Racial Bias Beliefs Related to COVID-19 Among Asian Americans, Native Hawaiians, and Pacific Islanders: Findings From the COVID-19 Effects on the Mental and Physical Health of Asian Americans and Pacific Islanders Survey Study (COMPASS)
Journal of Medical Internet Research
Background: During the COVID-19 pandemic, there have been increased reports of racial biases against Asian American and Native Hawaiian and Pacific Islander individuals. However, the extent to which different Asian American and Native Hawaiian and Pacific Islander groups perceive and experience (firsthand or as a witness to such experiences) how COVID-19 has negatively affected people of their race has not received much attention. Objective: This study used data from the COVID-19 Effects on the Mental and Physical Health of Asian Americans and Pacific Islanders Survey Study (COMPASS), a nationwide, multilingual survey, to empirically examine COVID-19-related racial bias beliefs among Asian American and Native Hawaiian and Pacific Islander individuals and the factors associated with these beliefs. Methods: COMPASS participants were Asian American and Native Hawaiian and Pacific Islander adults who were able to speak English, Chinese (Cantonese or Mandarin), Korean, Samoan, or Vietnamese and who resided in the United States during the time of the survey (October 2020 to May 2021). Participants completed the survey on the web, via phone, or in person. The Coronavirus Racial Bias Scale (CRBS) was used to assess COVID-19-related racial bias beliefs toward Asian American and Native Hawaiian and Pacific Islander individuals. Participants were asked to rate the degree to which they agreed with 9 statements on a 5-point Likert scale (ie, 1=strongly disagree to 5=strongly agree). Multivariable linear regression was used to examine the associations between demographic, health, and COVID-19-related characteristics and perceived racial bias. Results: A total of 5068 participants completed the survey (mean age 45.4, SD 16.4 years; range 18-97 years). Overall, 73.97% (3749/5068) agreed or strongly agreed with ≥1 COVID-19-related racial bias belief in the past 6 months (during the COVID-19 pandemic). Across the 9 racial bias beliefs, participants scored an average of 2.59 (SD 0.96, range 1-5). Adjusted analyses revealed that compared with Asian Indians, those who were ethnic Chinese, Filipino, Hmong, Japanese, Korean, Vietnamese, and other or multicultural had significantly higher mean CRBS scores, whereas no significant differences were found among Native Hawaiian and Pacific Islander individuals. Nonheterosexual participants had statistically significant and higher mean CRBS scores than heterosexual participants. Compared with participants aged ≥60 years, those who were younger (aged <30, 30-39, 40-49, and 50-59 years) had significantly higher mean CRBS scores. US-born participants had significantly higher mean CRBS scores than foreign-born participants, whereas those with limited English proficiency (relative to those reporting no limitation) had lower mean CRBS scores. Conclusions: Many COMPASS participants reported racial bias beliefs because of the COVID-19 pandemic. Relevant sociodemographic contexts and pre-existing and COVID-19-specific factors across individual, community, and society levels were associated with the perceived racial bias of being Asian during the pandemic. The findings underscore the importance of addressing the burden of racial bias on Asian American and Native Hawaiian and Pacific Islander communities among other COVID-19-related sequelae.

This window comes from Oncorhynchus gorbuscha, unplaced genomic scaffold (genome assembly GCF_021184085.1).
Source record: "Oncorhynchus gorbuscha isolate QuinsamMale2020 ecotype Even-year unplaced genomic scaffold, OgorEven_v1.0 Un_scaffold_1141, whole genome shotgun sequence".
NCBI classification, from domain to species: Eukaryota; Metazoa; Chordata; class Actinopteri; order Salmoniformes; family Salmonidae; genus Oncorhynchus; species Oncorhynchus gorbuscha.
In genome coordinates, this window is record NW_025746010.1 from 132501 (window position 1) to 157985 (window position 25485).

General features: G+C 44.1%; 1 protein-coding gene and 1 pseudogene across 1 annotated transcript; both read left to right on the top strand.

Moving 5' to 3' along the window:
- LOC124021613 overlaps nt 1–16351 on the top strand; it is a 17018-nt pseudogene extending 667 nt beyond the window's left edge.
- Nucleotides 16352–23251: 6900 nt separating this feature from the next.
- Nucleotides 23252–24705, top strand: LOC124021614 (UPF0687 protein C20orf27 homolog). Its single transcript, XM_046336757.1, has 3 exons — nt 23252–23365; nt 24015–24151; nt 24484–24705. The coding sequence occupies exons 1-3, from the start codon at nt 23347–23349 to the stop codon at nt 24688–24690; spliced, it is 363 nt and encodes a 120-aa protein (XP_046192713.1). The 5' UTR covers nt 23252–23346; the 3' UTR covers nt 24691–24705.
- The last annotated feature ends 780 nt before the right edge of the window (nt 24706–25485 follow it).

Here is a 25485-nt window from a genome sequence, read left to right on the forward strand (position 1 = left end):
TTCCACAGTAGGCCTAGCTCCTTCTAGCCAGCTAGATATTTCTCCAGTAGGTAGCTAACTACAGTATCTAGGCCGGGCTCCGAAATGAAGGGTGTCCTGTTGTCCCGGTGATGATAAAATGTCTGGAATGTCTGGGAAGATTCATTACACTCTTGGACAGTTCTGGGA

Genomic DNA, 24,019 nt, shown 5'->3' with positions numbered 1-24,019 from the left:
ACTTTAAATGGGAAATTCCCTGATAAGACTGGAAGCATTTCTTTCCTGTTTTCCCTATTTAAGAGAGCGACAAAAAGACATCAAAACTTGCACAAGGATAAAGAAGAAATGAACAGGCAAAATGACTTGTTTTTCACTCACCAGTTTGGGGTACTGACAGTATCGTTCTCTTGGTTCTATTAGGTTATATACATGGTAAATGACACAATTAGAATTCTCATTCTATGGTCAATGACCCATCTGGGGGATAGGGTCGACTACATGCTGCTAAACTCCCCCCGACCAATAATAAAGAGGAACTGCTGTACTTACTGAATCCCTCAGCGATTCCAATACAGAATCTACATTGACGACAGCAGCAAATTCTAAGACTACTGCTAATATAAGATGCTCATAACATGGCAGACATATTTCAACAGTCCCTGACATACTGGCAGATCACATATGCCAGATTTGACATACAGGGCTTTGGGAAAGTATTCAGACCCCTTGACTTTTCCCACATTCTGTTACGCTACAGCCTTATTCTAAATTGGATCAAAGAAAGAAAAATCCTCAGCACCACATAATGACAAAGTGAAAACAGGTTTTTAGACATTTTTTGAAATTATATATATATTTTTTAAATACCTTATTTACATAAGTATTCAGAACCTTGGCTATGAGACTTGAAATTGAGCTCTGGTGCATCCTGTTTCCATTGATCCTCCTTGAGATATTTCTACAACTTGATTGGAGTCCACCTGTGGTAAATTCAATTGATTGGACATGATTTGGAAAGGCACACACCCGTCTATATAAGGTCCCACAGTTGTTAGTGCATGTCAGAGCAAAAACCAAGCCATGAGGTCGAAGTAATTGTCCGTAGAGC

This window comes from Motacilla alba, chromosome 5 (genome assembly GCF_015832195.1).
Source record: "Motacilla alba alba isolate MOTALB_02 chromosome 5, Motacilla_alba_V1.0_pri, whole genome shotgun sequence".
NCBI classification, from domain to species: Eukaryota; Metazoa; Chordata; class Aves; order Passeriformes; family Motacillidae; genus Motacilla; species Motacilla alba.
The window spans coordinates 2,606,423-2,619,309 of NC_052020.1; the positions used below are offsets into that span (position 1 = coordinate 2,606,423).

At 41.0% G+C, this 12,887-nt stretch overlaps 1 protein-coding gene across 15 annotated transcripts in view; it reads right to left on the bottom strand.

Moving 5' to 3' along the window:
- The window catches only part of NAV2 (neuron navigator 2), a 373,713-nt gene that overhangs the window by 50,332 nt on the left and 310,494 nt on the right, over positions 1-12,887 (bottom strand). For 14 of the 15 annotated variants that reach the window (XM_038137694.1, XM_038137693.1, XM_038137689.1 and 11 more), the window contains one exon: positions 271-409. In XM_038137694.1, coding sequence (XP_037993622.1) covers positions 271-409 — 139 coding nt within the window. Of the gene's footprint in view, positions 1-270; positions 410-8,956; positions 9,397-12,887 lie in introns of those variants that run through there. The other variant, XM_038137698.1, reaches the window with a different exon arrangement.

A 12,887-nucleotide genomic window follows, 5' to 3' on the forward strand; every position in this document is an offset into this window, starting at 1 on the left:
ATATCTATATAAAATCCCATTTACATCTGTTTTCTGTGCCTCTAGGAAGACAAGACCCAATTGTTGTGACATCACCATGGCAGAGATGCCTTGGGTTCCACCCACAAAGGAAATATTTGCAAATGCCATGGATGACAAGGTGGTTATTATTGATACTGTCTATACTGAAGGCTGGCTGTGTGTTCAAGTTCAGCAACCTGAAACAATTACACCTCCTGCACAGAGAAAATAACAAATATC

National Institutes of Health
Asian American, COVID-19, mobile phone, Native Hawaiian and Pacific Islander, racial bias
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Information; Public Health and Recreation
Van Ta Park, Janice Y. Tsoh, Marcelle Dougan, Bora Nam, Marian Tzuang, Quyen N. Vuong, Joon Bang, and Oanh L. Meyer. "Racial Bias Beliefs Related to COVID-19 Among Asian Americans, Native Hawaiians, and Pacific Islanders: Findings From the COVID-19 Effects on the Mental and Physical Health of Asian Americans and Pacific Islanders Survey Study (COMPASS)" Journal of Medical Internet Research (2022). https://doi.org/10.2196/38443